Another suggestion is that the rise of companies like Apple, Google and Amazon as industry behemoths has concentrated power in fewer companies and squelched competition. And the so-called sharing economy, exemplified by Uber or Airbnb, has made many people into freelancers with few benefits.
In one much-discussed paper presented at Sintra, Uta Schönberg, a professor at University College London, compared data from Germany and France and came to the conclusion that low wage growth and rising inequality were a result of diminished bargaining power by workers.
Flat wage growth in Germany during the last two decades coincided with reforms that allowed companies to opt out of collective bargaining agreements, weakening union power. In France, where union agreements applied to whole industries and were binding for companies, wages continued to climb and inequality was less pronounced.
But France paid a price. While unemployment fell below 4 percent in Germany, it remains above 9 percent in France. The implication is that companies may not hire as much if they are locked into union wage contracts.
Professor Schönberg pointed out that pay in Germany has begun rising again, suggesting that the effect of reforms was temporary. At a certain point, low unemployment does still seem to lead to higher wages. It just may take longer than it used to.
That is no doubt what the European Central Bank is counting on. Wages are a key issue for the bank because, by law, its job is to keep inflation at or close to 2 percent. It would be hard to believe that inflation is on an upward trend without an accompanying rise in pay.
Even after five years of steady economic growth, until recently inflation in the 19-nation euro area remained stubbornly below the official target. Consumer prices rose at an annual rate of 1.9 percent in May and 2 percent in June, but the numbers were not very convincing. The increases were due almost exclusively to a steep rise in energy prices, which fluctuate often.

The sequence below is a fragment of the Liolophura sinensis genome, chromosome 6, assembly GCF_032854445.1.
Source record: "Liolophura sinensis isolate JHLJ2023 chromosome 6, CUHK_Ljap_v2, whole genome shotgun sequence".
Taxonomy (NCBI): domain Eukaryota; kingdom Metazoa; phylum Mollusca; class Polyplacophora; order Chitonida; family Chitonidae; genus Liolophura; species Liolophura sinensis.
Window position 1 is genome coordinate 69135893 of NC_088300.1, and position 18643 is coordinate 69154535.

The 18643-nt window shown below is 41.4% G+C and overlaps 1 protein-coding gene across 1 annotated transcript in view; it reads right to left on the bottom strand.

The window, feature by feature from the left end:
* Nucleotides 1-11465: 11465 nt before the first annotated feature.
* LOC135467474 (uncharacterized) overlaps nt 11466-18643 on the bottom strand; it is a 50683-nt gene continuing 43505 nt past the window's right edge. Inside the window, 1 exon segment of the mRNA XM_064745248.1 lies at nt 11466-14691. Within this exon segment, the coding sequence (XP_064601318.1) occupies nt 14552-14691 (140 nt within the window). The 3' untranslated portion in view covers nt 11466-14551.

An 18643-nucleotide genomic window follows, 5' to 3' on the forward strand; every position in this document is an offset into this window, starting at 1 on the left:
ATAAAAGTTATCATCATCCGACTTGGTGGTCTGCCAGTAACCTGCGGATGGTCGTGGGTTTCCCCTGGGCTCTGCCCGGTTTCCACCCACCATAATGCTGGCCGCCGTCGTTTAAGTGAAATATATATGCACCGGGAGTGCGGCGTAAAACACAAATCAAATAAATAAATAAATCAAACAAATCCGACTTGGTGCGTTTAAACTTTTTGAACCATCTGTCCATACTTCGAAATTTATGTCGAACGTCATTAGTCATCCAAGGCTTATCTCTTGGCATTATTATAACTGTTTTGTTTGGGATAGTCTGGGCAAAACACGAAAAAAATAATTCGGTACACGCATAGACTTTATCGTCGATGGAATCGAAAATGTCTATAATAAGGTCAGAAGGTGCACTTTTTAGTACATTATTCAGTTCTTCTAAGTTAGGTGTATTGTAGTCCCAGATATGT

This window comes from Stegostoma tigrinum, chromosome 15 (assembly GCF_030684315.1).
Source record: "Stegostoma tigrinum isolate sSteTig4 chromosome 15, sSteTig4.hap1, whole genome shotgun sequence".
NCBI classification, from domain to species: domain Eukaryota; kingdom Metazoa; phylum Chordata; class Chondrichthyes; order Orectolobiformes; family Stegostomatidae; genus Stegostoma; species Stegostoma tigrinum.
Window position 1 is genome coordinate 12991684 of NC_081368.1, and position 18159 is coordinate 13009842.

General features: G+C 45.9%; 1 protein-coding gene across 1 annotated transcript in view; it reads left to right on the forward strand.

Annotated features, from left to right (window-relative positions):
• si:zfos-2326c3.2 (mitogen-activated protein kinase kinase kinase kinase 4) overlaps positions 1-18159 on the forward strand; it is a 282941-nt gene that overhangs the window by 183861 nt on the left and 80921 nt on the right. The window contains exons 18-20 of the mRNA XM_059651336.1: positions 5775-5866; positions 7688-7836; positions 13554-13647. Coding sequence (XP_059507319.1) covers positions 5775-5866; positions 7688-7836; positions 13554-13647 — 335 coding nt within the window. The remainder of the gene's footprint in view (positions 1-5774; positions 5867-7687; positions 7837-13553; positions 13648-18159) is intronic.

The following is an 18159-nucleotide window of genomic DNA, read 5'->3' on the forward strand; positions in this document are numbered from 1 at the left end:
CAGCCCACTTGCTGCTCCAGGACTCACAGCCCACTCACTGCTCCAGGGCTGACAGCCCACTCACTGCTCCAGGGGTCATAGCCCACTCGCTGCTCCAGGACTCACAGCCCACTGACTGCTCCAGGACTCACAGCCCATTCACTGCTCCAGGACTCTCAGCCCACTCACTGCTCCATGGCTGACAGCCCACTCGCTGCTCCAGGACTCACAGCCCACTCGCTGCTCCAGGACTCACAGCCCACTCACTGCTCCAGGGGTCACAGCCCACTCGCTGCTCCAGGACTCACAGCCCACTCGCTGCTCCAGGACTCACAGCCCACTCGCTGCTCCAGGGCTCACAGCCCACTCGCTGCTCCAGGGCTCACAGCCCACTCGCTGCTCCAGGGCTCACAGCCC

Wage growth “was the key variable we would look at for convergence of inflation,” Mr. Draghi said at a news conference in June after a meeting of the European Central Bank’s Governing Council.
Still, economists are far away from any consensus on why wages have taken so long to rise even when companies gripe they can’t find the people they need.
Mr. Talavera of Oxford Economics argues that unemployment data does not measure large numbers of workers who have given up looking for jobs. When demand for labor recovers, these people join the work force again, acting as a buffer and preventing labor shortages.
This hidden reserve of workers is bigger than economists thought, Mr. Talavera said. But in Europe it appears to have finally been exhausted. “That is one of the reasons you haven’t seen wage growth picking up substantially,” he said.
If he’s right, that should mean that wages will continue to rise.
The fact that low wage growth has afflicted virtually every wealthy country, though, suggests that there are deeper forces at work that are not yet fully understood.
Aviv Nevo, a professor of economics at the University of Pennsylvania, summed up the mood of uncertainty about the dynamics of wages and prices by referring to the idea of the streetlight effect, where researchers look for information only where it is easiest to find, rather than probing further.
During a discussion in Sintra, Professor Nevo said, “We’re all drunks looking under the lamppost.”